News: I am excited to share that I’ve been awarded an ERC Consolidator grant. The grant will fund an interdisciplinary team for 5 years to research inclusive technologies for the early cognitive and social development of blind and sighted children. I will soon be recruiting for postdoctoral and PhD positions in the areas of fabrication, multisensory interaction, crossmodal cognition and design. So watch this space, or get in touch for a chat if this sounds interesting to you!
I am a Senior Lecturer in Human-Computer Interaction and EPSRC Fellow at the University of Bristol. I’m Co-Head of the Bristol Interaction Group and I lead the Diverse-Ability Interaction Lab. (aka BIG::Access Lab)
My field of research is Human-Computer Interaction (HCI), my team and I investigate how HCI as an applied field of inquiry can contribute to making human society more inclusive of disabled people. We start from the premises that a) an inclusive future is not only desirable but one that should be actively designed, b) that disabled people must be actively involved in co-designing it, and c) that bias toward the visual modality in traditional HCI paradigms, e.g. GUI, WIMP, is a detriment to inclusion because they overlook the richness and diversity of human abilities and experiences.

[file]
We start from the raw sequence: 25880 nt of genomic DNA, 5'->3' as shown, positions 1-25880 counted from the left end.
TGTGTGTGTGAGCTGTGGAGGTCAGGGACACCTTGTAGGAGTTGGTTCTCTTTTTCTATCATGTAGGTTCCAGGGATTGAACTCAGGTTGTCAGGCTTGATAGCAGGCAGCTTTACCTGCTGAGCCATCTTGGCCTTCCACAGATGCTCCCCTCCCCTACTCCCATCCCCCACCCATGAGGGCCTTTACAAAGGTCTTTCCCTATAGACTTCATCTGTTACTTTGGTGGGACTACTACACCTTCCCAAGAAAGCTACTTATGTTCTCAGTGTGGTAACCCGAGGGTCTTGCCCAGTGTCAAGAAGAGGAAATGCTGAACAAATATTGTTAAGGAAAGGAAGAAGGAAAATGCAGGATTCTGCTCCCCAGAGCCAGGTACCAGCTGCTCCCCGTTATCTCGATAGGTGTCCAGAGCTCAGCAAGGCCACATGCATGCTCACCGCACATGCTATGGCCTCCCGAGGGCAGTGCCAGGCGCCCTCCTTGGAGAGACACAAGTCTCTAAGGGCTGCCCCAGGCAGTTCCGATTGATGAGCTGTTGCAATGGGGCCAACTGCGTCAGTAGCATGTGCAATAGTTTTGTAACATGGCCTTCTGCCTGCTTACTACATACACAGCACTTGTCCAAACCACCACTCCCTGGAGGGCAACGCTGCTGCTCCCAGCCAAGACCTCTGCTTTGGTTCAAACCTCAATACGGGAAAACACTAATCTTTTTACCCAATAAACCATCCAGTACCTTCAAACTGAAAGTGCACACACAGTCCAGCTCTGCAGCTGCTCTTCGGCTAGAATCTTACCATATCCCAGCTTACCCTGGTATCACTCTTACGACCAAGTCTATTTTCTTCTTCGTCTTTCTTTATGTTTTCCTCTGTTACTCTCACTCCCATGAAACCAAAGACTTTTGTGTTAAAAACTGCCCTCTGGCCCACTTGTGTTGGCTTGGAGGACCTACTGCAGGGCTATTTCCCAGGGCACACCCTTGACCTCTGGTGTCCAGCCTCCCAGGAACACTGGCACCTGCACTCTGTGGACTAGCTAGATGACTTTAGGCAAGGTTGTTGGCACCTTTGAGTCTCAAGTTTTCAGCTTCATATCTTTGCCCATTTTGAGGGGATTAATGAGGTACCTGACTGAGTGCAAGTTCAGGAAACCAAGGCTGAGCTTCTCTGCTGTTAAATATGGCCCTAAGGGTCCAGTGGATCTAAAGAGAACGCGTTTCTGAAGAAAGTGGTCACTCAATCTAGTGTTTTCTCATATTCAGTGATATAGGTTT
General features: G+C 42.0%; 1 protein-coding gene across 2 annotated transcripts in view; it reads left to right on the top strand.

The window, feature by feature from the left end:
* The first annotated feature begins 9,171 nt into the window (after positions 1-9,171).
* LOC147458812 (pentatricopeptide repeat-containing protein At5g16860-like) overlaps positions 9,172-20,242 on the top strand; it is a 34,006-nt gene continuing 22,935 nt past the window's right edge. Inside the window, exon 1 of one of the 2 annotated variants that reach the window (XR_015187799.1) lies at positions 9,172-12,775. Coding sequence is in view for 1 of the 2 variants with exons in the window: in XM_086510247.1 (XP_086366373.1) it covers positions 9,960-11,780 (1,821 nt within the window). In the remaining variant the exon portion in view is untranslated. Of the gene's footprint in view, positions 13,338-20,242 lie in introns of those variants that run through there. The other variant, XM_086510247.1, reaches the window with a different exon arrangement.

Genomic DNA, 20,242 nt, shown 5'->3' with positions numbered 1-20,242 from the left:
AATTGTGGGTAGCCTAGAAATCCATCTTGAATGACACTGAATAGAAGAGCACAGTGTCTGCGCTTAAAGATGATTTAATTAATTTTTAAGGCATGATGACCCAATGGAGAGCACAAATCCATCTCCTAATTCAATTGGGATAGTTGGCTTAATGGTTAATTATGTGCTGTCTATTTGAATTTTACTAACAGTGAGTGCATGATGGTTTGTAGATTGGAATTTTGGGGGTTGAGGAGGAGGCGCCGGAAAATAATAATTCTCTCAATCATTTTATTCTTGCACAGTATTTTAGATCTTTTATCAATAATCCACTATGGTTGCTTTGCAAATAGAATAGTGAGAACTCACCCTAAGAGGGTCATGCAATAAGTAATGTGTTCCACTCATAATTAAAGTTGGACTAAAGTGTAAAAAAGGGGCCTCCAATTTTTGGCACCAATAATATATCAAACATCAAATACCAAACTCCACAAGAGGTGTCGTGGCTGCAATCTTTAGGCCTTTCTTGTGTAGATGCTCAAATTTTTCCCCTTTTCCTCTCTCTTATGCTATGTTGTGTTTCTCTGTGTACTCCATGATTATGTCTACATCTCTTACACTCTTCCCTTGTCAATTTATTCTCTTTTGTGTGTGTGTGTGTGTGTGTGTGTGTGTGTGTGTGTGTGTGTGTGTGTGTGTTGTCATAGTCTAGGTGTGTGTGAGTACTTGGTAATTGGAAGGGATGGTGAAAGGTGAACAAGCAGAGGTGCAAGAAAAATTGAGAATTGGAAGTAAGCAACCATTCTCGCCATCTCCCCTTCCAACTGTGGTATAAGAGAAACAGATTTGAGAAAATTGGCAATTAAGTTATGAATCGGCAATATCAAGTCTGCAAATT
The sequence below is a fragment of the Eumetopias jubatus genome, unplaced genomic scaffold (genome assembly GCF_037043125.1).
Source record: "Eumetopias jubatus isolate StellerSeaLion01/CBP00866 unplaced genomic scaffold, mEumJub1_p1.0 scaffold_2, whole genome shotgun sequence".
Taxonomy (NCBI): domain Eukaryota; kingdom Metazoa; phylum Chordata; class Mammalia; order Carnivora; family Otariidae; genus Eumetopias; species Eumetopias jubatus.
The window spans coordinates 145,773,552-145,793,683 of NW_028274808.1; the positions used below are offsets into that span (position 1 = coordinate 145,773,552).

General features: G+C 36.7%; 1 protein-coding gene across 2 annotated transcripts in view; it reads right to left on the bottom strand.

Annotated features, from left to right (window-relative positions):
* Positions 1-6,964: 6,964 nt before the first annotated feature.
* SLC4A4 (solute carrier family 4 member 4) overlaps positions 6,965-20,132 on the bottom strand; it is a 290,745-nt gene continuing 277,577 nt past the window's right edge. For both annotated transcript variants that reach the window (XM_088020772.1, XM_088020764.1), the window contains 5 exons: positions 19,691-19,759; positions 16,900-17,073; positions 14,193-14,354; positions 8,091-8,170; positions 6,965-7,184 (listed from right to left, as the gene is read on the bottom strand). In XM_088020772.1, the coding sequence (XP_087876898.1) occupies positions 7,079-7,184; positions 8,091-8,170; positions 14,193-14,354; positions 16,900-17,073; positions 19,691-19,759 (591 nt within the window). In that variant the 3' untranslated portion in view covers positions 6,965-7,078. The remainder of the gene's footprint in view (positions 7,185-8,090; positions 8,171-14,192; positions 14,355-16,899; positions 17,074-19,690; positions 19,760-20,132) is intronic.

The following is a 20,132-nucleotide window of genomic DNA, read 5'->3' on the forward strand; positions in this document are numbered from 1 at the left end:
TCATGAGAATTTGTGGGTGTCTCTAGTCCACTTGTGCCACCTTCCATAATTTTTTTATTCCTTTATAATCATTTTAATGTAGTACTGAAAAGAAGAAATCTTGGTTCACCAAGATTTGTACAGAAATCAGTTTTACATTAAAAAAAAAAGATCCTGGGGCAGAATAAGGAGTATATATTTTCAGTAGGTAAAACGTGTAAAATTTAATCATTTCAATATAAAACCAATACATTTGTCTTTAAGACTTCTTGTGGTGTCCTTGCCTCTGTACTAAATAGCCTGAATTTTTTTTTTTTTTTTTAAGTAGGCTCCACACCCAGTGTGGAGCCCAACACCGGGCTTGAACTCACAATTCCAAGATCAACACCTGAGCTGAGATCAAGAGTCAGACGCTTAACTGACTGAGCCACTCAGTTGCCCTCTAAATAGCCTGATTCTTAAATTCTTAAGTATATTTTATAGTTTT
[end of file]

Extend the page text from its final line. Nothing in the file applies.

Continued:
We are particularly interested in exploring how insights and principles from multisensory interaction, crossmodal perception and embodied cognition could be used to design more inclusive interactions between disabled and non-disabled people. We use a mixed-methods approach in our research, combining theory with field work, co-design, and controlled studies and evaluation.
Ongoing projects and research interests include:
- Inclusive technologies for blind and visually-impaired children
- Hybrid technologies for people with and without dementia
- Social play technologies for autistic and non-autistic children
- Virtual & Augmented reality and inclusive social interaction for people with limb difference
- Crossmodal perception applications in HCI and HRI
- Accessibility and Assistive Technology.
- Child-Computer Interaction
- Co-design, particularly with diverse-ability groups
- Quantitative approaches to embodied interaction
The CRITICAL Project
Between 2016 and 2021, I held a 5-years EPSRC Early Career Fellowship which supported my research into inclusion, co-design, crossmodal perception and multisensory interaction. In this fellowship, I focused on ways of applying the above principles to design and research education technologies that can improve the inclusion of visually-impaired children when they learn alongside their sighted peers in mainstream schools.
Check out our growing consortium on inclusive education technologies here
Prior to this, I was a postdoctoral researcher on two EPSRC projects at Queen Mary University and I received my PhD in HCI from the University of London in 2011.